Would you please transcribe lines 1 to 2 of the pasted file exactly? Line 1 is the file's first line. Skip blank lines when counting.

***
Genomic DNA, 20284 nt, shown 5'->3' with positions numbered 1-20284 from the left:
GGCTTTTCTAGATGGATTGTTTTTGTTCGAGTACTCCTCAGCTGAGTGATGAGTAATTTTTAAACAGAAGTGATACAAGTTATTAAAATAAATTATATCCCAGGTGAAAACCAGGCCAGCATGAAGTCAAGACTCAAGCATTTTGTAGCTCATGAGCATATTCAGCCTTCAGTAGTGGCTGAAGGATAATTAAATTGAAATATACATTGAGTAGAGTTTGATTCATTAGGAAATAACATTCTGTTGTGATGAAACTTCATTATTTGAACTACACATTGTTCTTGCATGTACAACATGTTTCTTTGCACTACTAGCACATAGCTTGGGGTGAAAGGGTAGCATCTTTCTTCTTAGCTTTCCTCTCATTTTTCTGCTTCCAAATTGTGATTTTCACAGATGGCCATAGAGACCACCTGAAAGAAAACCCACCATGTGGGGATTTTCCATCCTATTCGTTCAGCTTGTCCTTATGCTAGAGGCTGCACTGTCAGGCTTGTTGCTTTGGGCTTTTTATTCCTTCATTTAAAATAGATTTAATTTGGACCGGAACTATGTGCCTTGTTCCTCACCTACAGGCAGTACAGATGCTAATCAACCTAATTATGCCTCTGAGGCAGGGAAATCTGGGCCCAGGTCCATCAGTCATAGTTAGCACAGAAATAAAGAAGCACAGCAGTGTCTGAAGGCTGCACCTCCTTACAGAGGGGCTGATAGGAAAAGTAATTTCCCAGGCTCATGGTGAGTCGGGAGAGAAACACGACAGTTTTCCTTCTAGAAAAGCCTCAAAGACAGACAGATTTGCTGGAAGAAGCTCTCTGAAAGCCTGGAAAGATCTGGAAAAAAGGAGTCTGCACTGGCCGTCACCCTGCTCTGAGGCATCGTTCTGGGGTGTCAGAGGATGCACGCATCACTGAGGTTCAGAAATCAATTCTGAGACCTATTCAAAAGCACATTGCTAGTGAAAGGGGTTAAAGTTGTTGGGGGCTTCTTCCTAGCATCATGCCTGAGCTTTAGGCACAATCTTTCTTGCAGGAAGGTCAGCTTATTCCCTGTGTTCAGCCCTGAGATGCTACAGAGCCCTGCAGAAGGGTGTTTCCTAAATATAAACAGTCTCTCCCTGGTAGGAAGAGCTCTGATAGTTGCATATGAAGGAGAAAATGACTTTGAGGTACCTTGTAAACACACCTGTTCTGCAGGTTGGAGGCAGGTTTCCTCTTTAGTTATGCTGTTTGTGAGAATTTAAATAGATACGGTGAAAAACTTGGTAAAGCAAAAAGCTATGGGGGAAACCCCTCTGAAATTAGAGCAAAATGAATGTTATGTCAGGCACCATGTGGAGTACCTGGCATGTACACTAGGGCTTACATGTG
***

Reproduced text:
Genomic DNA, 20284 nt, shown 5'->3' with positions numbered 1-20284 from the left:
GGCTTTTCTAGATGGATTGTTTTTGTTCGAGTACTCCTCAGCTGAGTGATGAGTAATTTTTAAACAGAAGTGATACAAGTTATTAAAATAAATTATATCCCAGGTGAAAACCAGGCCAGCATGAAGTCAAGACTCAAGCATTTTGTAGCTCATGAGCATATTCAGCCTTCAGTAGTGGCTGAAGGATAATTAAATTGAAATATACATTGAGTAGAGTTTGATTCATTAGGAAATAACATTCTGTTGTGATGAAACTTCATTATTTGAACTACACATTGTTCTTGCATGTACAACATGTTTCTTTGCACTACTAGCACATAGCTTGGGGTGAAAGGGTAGCATCTTTCTTCTTAGCTTTCCTCTCATTTTTCTGCTTCCAAATTGTGATTTTCACAGATGGCCATAGAGACCACCTGAAAGAAAACCCACCATGTGGGGATTTTCCATCCTATTCGTTCAGCTTGTCCTTATGCTAGAGGCTGCACTGTCAGGCTTGTTGCTTTGGGCTTTTTATTCCTTCATTTAAAATAGATTTAATTTGGACCGGAACTATGTGCCTTGTTCCTCACCTACAGGCAGTACAGATGCTAATCAACCTAATTATGCCTCTGAGGCAGGGAAATCTGGGCCCAGGTCCATCAGTCATAGTTAGCACAGAAATAAAGAAGCACAGCAGTGTCTGAAGGCTGCACCTCCTTACAGAGGGGCTGATAGGAAAAGTAATTTCCCAGGCTCATGGTGAGTCGGGAGAGAAACACGACAGTTTTCCTTCTAGAAAAGCCTCAAAGACAGACAGATTTGCTGGAAGAAGCTCTCTGAAAGCCTGGAAAGATCTGGAAAAAAGGAGTCTGCACTGGCCGTCACCCTGCTCTGAGGCATCGTTCTGGGGTGTCAGAGGATGCACGCATCACTGAGGTTCAGAAATCAATTCTGAGACCTATTCAAAAGCACATTGCTAGTGAAAGGGGTTAAAGTTGTTGGGGGCTTCTTCCTAGCATCATGCCTGAGCTTTAGGCACAATCTTTCTTGCAGGAAGGTCAGCTTATTCCCTGTGTTCAGCCCTGAGATGCTACAGAGCCCTGCAGAAGGGTGTTTCCTAAATATAAACAGTCTCTCCCTGGTAGGAAGAGCTCTGATAGTTGCATATGAAGGAGAAAATGACTTTGAGGTACCTTGTAAACACACCTGTTCTGCAGGTTGGAGGCAGGTTTCCTCTTTAGTTATGCTGTTTGTGAGAATTTAAATAGATACGGTGAAAAACTTGGTAAAGCAAAAAGCTATGGGGGAAACCCCTCTGAAATTAGAGCAAAATGAATGTTATGTCAGGCACCATGTGGAGTACCTGGCATGTACACTAGGGCTTACATGTG